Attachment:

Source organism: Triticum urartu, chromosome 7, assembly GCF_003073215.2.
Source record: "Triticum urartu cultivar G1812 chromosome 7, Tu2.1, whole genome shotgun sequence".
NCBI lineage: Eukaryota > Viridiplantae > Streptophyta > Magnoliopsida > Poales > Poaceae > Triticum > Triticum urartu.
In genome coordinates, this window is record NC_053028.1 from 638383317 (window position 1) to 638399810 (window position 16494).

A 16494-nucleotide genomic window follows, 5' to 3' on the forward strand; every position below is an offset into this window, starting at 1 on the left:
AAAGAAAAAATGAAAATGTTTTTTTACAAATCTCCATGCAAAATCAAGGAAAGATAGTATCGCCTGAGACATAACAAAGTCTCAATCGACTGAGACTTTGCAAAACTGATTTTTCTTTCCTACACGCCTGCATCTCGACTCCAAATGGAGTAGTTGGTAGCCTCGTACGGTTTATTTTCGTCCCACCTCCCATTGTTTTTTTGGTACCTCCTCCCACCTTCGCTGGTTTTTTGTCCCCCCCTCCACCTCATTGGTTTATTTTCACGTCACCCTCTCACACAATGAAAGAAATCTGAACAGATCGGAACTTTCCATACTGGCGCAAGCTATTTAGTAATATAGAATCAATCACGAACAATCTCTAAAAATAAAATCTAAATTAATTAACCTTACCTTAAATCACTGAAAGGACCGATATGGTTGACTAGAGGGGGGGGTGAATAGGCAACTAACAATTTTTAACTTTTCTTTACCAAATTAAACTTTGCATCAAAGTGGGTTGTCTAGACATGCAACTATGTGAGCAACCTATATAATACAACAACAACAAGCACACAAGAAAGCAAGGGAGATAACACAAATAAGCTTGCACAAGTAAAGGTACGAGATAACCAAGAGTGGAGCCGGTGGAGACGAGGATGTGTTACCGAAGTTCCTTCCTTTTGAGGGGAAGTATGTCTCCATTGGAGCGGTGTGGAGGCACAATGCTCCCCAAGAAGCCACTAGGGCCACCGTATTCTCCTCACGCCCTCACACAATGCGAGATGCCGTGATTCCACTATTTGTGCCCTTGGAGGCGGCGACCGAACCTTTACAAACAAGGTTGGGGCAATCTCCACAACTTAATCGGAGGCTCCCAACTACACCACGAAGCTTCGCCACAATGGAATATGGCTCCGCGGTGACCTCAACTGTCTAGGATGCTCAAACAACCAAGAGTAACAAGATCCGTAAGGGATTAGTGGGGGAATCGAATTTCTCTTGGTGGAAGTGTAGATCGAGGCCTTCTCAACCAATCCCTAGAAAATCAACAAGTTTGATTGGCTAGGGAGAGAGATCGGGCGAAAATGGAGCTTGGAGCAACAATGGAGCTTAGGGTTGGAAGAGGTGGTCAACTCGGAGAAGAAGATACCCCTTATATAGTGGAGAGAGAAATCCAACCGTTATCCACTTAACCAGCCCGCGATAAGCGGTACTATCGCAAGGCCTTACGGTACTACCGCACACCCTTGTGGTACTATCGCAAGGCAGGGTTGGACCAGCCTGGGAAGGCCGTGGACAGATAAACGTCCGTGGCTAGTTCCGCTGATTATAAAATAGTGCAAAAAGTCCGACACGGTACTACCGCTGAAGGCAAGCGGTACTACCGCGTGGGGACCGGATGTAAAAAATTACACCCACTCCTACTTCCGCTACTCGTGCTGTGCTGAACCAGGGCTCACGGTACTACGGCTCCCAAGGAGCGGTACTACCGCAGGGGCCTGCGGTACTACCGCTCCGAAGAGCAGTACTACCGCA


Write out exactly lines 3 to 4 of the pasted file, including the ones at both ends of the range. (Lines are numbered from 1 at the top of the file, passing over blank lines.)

NCBI lineage: Eukaryota > Viridiplantae > Streptophyta > Magnoliopsida > Poales > Poaceae > Triticum > Triticum urartu.
In genome coordinates, this window is record NC_053028.1 from 638383317 (window position 1) to 638399810 (window position 16494).